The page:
The storming of the Capitol was the culmination of months’ worth of lies and conspiracy theories about a supposedly stolen election spread by President Trump — lies that were often indulged or left unchallenged by top Republicans.

To the GOP’s (very limited) credit, their swing state governors, state officials, and state legislative leaders refused to use their institutional powers to actually help Trump steal the election. Republican-appointed judges also largely spurned Trump’s flurry of frivolous lawsuits.

But before January 6, relatively few in the party had the courage to openly debunk or challenge Trump’s false claims. Some happily embraced them (whether out of genuine belief or cynical political expedience); others rolled their eyes and avoided comment. (In a now-infamous quote, an anonymous senior Republican official told the Washington Post back in early November, “What is the downside for humoring him for this little bit of time? No one seriously thinks the results will change.”)

The problem is that not everyone was in on the joke — as those storming the Capitol, many of whom voiced belief in the stolen election or in other, QAnon-related conspiracy theories, made clear.

 Win McNamee/Getty Images
A Trump supporter steals the lectern of House Speaker Nancy Pelosi after a pro-Trump mob stormed the US Capitol building.

For the past two months, Trump’s effort to overturn Biden’s win has focused on various legal mechanisms — state certifications, the makeup of state elector slates, lawsuits filed in court, attempts to reject state results in Congress, and Trump’s cockamamie idea that Pence could unilaterally change the results. Most of these had already failed, and the Congress-focused efforts were on track to fail Wednesday.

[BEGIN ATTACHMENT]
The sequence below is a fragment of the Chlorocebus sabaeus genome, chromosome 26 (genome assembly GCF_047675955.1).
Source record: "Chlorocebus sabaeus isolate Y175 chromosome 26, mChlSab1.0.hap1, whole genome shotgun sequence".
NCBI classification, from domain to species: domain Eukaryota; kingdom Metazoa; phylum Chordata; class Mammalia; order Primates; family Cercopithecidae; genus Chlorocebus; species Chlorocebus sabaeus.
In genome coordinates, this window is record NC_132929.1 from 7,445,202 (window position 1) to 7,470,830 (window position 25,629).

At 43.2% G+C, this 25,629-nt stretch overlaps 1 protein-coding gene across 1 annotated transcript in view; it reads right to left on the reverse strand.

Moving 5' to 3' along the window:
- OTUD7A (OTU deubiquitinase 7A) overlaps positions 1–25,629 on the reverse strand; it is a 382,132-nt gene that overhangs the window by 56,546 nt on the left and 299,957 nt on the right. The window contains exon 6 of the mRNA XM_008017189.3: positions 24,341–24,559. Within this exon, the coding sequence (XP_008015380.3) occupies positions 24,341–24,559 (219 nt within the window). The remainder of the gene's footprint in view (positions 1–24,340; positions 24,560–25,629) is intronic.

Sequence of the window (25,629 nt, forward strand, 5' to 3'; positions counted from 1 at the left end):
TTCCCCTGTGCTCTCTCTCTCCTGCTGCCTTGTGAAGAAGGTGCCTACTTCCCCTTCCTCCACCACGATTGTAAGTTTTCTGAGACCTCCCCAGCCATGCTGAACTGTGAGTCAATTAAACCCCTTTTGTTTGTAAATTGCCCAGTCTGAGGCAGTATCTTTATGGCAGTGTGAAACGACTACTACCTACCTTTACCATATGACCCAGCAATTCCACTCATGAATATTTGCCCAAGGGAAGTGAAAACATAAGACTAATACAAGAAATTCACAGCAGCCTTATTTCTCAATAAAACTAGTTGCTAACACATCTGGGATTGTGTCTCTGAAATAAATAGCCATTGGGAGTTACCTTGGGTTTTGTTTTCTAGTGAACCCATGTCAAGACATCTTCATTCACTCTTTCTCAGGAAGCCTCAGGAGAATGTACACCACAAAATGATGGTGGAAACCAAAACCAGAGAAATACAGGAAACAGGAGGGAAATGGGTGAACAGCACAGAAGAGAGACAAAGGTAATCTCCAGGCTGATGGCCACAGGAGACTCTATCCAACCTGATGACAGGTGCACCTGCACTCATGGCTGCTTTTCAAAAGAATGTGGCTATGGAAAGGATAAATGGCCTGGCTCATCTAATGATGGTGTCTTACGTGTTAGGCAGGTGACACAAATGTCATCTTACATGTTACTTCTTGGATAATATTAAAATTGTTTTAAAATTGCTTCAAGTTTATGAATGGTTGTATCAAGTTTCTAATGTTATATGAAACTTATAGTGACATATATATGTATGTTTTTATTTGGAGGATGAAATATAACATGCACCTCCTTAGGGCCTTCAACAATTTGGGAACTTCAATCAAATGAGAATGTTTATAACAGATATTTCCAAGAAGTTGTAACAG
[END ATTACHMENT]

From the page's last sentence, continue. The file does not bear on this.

Now, the means of Trump’s election-stealing effort flirted with illegality — particularly when he tried to pressure Georgia’s secretary of state to “find” votes for him. And there was talk, particularly from Trump ally Michael Flynn, that the president could go even further, for instance, by using the military to order a new election.

But the storming of the Capitol by Trump supporters egged on by the president himself was a wholly extralegal attempt to disrupt the transition of power. The question is whether it’s a one-off or the harbinger of a new phase.

This didn’t have to get this bad. It could also have been much worse.

In addition to being menacing, the specifics of the spectacle that unfolded Wednesday were bizarre.

Large-scale protests are not an uncommon thing in the nation’s capital, and around the Capitol complex in particular. Law enforcement officials understand perfectly well how to lock down an area, should they wish to do so.

But for unclear reasons — perhaps due to poor planning and an utter underestimation of the threat — Capitol police allowed large groups of protesters to get extraordinarily close to the building, and as a result, they eventually forced their way in.

This was preventable with better planning and security, and there will surely be recriminations for law enforcement officials about why they dropped the ball here. The answer is not yet clear, though the Washington Post’s Carol Leonnig, Aaron Davis, Dan Lamothe, and David Fahrenthold have begun digging into that question. Already, lawmakers have called for investigations into the Capitol Police’s actions.

 Jon Cherry/Getty Images
A pro-Trump mob overtake police and barriers in order to access the Capitol building.
 Robert Nickelsberg/Getty Images
Capitol Hill police failed to hold back rioters after President Trump’s “Stop the Steal” rally.